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Why You Should Hire a Plumber, Not DIY

By | plumbers | No Comments

If you want to ensure your home’s plumbing runs at maximum efficacy, hire a reputable plumbing professional for all of the work you need to be done.

We’ve all had those gut-wrenching moments when a waterline burst or our toilet didn’t flush; It happens. When it comes to plumbing, some repairs and replacements can be extremely complex with a high risk of making the problem even worse. For example, replacing a broken inch and a quarter copper waterline; a repair of this caliber requires certain tools and specialized training. Although costs for hiring a plumber can be steep at times, it’s worth it to have a difficult job done right. Let’s go over some key reasons on why you should leave your plumbing to the professionals.

Specialized Training

Professional plumbers are experienced and trained in identifying and fixing a variety of plumbing problems, which means there’s nothing they haven’t dealt with or know how to fix. Plumbing problems require specialized tools like a flaring tool, strap wrench and pipe cutters. You could hire a professional who already has the specialized tools and specific training necessary to complete almost any repair. You don’t want to risk destroying your plumbing or worst off, injuring yourself.

It Could Ruin Your Home

Major plumbing jobs, such as moving bathroom fixtures or swapping a bathtub, can go horribly wrong if you don’t know what you’re doing. If you don’t get everything properly installed and tightened, you can end up with a leak, possibly one that goes unnoticed for ages until it weakens a wall to the point of a catastrophic rupture. Of course, that would also be true if a plumber hired by you made the same mistake, in that case, the plumber would be at fault and would have to pay for the damage. It’s best to leave it to the professionals for the sake of your home and your sanity.

Detailed Diagnostics

An enormous big benefit of hiring a plumber is that you are going to get a very detailed diagnostic report. There are many plumbing problems that the layperson wouldn’t be able to identify. A professional who is well trained can find the problem’s cause and give you a detailed report. Plumbers can check your whole system so that they can find any problems.

Another key benefit of hiring a professional plumber is that you’re given a detailed diagnostics report. A highly-trained professional will be able to locate the source of the problem and provide you with a comprehensive diagnostic report.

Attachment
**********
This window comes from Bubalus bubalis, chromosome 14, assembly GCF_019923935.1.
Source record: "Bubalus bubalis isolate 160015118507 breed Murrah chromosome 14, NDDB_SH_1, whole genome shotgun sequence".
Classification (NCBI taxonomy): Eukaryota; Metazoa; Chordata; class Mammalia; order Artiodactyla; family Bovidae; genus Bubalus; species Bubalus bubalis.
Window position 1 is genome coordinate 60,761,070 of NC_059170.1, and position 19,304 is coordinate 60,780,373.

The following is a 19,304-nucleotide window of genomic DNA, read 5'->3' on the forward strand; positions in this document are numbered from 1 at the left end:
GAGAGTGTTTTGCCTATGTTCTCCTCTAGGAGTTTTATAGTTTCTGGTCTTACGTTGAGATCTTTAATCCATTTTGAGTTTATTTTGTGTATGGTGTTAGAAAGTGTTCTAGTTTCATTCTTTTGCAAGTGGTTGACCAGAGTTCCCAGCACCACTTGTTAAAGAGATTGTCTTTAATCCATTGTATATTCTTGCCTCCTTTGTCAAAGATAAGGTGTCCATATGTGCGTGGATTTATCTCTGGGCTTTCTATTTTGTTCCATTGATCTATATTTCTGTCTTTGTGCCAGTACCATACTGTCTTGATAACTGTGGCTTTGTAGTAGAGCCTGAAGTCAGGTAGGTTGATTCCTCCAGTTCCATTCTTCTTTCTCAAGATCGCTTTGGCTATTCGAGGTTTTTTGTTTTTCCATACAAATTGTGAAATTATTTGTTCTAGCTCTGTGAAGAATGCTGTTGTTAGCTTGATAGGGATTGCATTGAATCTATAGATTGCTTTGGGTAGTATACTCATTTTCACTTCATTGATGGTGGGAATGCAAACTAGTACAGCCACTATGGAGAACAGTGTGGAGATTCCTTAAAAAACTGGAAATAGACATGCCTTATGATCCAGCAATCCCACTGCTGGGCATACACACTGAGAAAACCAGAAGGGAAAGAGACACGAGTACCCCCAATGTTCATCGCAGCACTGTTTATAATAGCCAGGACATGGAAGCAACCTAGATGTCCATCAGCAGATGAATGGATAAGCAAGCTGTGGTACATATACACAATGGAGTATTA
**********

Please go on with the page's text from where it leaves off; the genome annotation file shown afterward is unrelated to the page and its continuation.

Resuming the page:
Permanent Solutions

When you call a professional plumber, you are going to have someone who can offer you a permanent solution to your plumbing issue. If you hire a competent, professional plumber, you shouldn’t encounter the same problems again. If you are remodeling or adding new construction to your home and you need projects completed in your kitchen or bathroom, a professional is the best option to mitigate the risks of doing it all yourself.

As you can see from what we just went over, you should leave the plumbing to the professionals. Plumbing is a very complicated process that requires years of training and on the job experience. If you want to ensure your home’s plumbing runs at maximum efficacy, hire a reputable plumbing professional for all of the work you need to be done.

Hire a reputable plumbing professional for all of the plumbing work you need to be done.

This article was written by Nina Wells from Clearwells. She has over 10 years’ experience in writing health related topics and specializes in the health benefits of saunas and hydrotherapy.

City Wide Plumbing Co. Responds to COVID-19 (coronavirus)

City Wide Plumbing Co. Responds to COVID-19 (coronavirus)

By | plumbers

March 16, 2020

To: All Current and Prospective Customers

Subject: Coronavirus Impacts

 

Valued Clients:

As COVID-19 (coronavirus) continues to impact all of us, City Wide Plumbing Co. is monitoring the situation very closely. Like you, our top priorities are the safety of our staff and customers, and doing what we can to minimize the spread of the virus.

Accordingly, we have confirmed that our employees have adhered to the guidelines put in place by the Centers for Disease Control and Prevention  https://wwwnc.cdc.gov.

Our employees have not:

  • Traveled to at-risk areas, otherwise known as Level 2 and 3 countries https://wwwnc.cdc.gov/travel/notices, or been exposed to anyone who has traveled to these areas in the past 14 days.
  • Been in known contact with anyone testing positive with the virus in the past 14 days.

As a company, we’ve asked everyone to stay on top of their good practices, and these are excellent reminders for all of us moving forward:

  • Wash your hands with soap and water for 20 seconds.